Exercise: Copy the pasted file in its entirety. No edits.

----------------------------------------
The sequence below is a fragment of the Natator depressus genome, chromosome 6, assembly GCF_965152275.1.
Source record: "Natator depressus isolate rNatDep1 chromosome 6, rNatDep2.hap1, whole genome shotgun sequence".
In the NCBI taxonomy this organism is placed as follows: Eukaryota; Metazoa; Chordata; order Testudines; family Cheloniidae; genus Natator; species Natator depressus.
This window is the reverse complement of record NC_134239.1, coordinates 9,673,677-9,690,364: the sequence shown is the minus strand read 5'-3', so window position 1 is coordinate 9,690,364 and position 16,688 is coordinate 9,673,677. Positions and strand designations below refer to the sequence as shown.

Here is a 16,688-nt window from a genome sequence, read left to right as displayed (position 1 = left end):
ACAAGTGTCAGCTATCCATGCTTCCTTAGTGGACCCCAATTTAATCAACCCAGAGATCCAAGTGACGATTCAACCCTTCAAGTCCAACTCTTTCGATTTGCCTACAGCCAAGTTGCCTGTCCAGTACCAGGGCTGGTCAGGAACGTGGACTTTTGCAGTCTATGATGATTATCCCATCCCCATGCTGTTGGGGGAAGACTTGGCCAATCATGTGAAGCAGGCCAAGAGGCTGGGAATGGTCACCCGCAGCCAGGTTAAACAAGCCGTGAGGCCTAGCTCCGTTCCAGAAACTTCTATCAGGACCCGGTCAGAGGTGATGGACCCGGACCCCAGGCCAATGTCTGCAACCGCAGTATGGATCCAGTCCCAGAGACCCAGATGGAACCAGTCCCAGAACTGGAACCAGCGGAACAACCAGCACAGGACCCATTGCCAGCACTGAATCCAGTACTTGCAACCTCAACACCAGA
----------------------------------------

The sequence below is a fragment of the Natator depressus genome, chromosome 6, assembly GCF_965152275.1.
Source record: "Natator depressus isolate rNatDep1 chromosome 6, rNatDep2.hap1, whole genome shotgun sequence".
In the NCBI taxonomy this organism is placed as follows: Eukaryota; Metazoa; Chordata; order Testudines; family Cheloniidae; genus Natator; species Natator depressus.
This window is the reverse complement of record NC_134239.1, coordinates 9,673,677-9,690,364: the sequence shown is the minus strand read 5'-3', so window position 1 is coordinate 9,690,364 and position 16,688 is coordinate 9,673,677. Positions and strand designations below refer to the sequence as shown.

Here is a 16,688-nt window from a genome sequence, read left to right as displayed (position 1 = left end):
ACAAGTGTCAGCTATCCATGCTTCCTTAGTGGACCCCAATTTAATCAACCCAGAGATCCAAGTGACGATTCAACCCTTCAAGTCCAACTCTTTCGATTTGCCTACAGCCAAGTTGCCTGTCCAGTACCAGGGCTGGTCAGGAACGTGGACTTTTGCAGTCTATGATGATTATCCCATCCCCATGCTGTTGGGGGAAGACTTGGCCAATCATGTGAAGCAGGCCAAGAGGCTGGGAATGGTCACCCGCAGCCAGGTTAAACAAGCCGTGAGGCCTAGCTCCGTTCCAGAAACTTCTATCAGGACCCGGTCAGAGGTGATGGACCCGGACCCCAGGCCAATGTCTGCAACCGCAGTATGGATCCAGTCCCAGAGACCCAGATGGAACCAGTCCCAGAACTGGAACCAGCGGAACAACCAGCACAGGACCCATTGCCAGCACTGAATCCAGTACTTGCAACCTCAACACCAGA